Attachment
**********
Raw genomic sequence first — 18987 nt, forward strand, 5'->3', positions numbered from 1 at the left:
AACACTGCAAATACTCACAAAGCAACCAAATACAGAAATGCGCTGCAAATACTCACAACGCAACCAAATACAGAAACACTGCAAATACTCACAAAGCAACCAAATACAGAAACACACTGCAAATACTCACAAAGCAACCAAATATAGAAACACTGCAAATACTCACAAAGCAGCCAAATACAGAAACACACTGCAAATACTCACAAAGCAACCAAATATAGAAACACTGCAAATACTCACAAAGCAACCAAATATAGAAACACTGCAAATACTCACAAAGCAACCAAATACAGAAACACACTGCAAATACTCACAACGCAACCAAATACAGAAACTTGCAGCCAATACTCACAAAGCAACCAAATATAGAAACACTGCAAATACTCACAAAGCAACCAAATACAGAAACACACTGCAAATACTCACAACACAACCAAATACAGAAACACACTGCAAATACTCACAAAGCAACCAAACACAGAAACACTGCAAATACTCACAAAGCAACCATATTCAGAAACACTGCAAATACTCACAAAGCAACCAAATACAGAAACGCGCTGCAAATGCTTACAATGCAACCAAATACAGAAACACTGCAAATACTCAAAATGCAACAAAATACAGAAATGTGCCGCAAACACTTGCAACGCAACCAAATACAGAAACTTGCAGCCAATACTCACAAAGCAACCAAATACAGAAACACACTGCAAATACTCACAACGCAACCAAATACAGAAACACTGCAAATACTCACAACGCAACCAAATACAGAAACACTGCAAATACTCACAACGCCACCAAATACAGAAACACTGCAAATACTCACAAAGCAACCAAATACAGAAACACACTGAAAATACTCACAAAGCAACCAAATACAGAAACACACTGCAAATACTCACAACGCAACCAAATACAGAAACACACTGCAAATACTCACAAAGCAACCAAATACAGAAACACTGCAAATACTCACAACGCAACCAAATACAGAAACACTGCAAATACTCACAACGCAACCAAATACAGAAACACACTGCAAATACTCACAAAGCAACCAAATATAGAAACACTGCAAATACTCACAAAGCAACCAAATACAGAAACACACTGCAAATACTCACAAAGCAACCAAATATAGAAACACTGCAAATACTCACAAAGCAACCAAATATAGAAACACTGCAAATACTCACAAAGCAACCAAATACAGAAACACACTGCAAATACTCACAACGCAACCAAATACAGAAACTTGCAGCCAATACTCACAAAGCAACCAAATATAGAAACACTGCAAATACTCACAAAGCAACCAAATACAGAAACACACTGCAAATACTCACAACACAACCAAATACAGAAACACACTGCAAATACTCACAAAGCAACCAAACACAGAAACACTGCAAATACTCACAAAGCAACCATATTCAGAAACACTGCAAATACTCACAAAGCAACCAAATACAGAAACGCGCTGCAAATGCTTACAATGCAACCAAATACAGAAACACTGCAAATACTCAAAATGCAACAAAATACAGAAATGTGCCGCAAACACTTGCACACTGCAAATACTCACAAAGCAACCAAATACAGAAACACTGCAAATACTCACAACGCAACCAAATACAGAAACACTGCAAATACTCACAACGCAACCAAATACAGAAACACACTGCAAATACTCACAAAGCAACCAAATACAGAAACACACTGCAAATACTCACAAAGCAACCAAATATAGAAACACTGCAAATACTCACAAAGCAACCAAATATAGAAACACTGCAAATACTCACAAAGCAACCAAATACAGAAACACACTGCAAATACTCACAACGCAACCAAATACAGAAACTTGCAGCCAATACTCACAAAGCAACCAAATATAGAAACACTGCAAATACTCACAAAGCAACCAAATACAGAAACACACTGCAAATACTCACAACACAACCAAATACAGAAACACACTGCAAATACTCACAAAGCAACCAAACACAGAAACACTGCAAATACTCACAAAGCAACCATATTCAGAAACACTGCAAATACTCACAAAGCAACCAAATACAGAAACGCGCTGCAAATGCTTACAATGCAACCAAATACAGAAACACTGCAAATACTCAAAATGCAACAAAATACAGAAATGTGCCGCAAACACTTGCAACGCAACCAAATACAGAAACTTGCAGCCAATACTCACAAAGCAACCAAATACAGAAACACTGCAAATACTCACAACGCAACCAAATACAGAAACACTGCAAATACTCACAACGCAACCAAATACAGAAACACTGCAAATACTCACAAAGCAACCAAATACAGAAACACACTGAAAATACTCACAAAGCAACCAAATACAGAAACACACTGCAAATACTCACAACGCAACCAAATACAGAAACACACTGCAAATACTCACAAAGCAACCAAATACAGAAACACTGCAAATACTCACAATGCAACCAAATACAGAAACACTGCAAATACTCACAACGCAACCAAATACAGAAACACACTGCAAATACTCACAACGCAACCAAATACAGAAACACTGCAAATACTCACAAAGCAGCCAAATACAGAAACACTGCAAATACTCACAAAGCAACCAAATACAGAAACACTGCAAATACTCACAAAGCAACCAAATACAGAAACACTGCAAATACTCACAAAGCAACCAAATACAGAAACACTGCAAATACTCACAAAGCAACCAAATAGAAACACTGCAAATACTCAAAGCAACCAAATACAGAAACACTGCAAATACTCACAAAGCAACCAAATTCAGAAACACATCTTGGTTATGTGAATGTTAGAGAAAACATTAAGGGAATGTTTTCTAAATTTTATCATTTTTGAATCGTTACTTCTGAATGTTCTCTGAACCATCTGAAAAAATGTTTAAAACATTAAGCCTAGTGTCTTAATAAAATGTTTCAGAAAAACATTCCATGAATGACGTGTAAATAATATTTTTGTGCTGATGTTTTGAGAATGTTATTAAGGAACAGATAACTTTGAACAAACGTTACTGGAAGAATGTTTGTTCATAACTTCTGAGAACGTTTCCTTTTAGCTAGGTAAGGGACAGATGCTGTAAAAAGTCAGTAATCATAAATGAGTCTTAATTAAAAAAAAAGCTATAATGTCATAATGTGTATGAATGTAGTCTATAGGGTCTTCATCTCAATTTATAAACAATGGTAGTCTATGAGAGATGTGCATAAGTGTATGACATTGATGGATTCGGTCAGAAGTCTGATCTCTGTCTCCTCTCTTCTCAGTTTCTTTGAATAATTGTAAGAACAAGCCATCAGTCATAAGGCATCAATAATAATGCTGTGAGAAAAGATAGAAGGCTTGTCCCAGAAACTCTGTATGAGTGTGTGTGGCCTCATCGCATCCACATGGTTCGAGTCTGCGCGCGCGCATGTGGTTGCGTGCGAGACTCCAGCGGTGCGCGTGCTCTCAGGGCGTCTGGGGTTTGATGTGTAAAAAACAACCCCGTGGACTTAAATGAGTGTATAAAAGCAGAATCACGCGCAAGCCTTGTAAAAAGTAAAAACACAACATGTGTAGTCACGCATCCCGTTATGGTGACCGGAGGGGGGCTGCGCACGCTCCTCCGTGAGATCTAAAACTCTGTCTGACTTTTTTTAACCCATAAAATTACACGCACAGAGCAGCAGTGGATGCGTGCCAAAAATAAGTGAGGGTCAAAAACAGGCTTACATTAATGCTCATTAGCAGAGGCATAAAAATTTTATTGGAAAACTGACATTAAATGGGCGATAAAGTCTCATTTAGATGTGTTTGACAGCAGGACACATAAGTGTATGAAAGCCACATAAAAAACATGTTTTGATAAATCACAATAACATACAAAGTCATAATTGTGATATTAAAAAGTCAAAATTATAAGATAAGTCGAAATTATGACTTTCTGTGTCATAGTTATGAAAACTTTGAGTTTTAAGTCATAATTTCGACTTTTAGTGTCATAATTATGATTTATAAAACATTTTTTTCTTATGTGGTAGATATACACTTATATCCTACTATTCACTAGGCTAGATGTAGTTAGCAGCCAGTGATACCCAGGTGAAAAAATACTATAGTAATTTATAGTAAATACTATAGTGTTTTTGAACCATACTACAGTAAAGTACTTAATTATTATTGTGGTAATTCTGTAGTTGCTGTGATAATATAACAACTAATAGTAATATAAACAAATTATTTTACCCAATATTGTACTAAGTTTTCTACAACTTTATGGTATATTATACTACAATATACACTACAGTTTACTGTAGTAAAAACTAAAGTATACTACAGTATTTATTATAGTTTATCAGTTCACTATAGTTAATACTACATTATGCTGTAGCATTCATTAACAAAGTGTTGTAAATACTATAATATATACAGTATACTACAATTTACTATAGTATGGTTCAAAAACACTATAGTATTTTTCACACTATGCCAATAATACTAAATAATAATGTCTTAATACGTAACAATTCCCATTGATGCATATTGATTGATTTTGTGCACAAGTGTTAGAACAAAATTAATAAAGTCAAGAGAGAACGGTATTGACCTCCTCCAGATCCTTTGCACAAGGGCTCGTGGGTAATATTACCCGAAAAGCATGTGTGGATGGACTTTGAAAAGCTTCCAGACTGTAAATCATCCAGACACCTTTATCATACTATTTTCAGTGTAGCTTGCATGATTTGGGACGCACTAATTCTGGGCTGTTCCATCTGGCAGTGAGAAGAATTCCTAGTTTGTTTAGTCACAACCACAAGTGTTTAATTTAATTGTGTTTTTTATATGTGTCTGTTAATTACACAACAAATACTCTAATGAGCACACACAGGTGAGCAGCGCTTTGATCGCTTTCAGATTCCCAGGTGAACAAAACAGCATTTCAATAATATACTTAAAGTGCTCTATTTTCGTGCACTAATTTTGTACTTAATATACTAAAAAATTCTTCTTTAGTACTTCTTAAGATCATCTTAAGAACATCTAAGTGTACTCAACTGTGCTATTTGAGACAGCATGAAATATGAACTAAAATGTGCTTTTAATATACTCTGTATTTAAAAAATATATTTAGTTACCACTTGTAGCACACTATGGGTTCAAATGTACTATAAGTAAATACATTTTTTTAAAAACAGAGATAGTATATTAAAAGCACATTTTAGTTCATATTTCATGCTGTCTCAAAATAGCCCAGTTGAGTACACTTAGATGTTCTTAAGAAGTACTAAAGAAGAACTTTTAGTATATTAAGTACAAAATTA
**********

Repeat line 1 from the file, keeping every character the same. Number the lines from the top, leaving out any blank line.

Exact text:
Raw genomic sequence first — 18987 nt, forward strand, 5'->3', positions numbered from 1 at the left: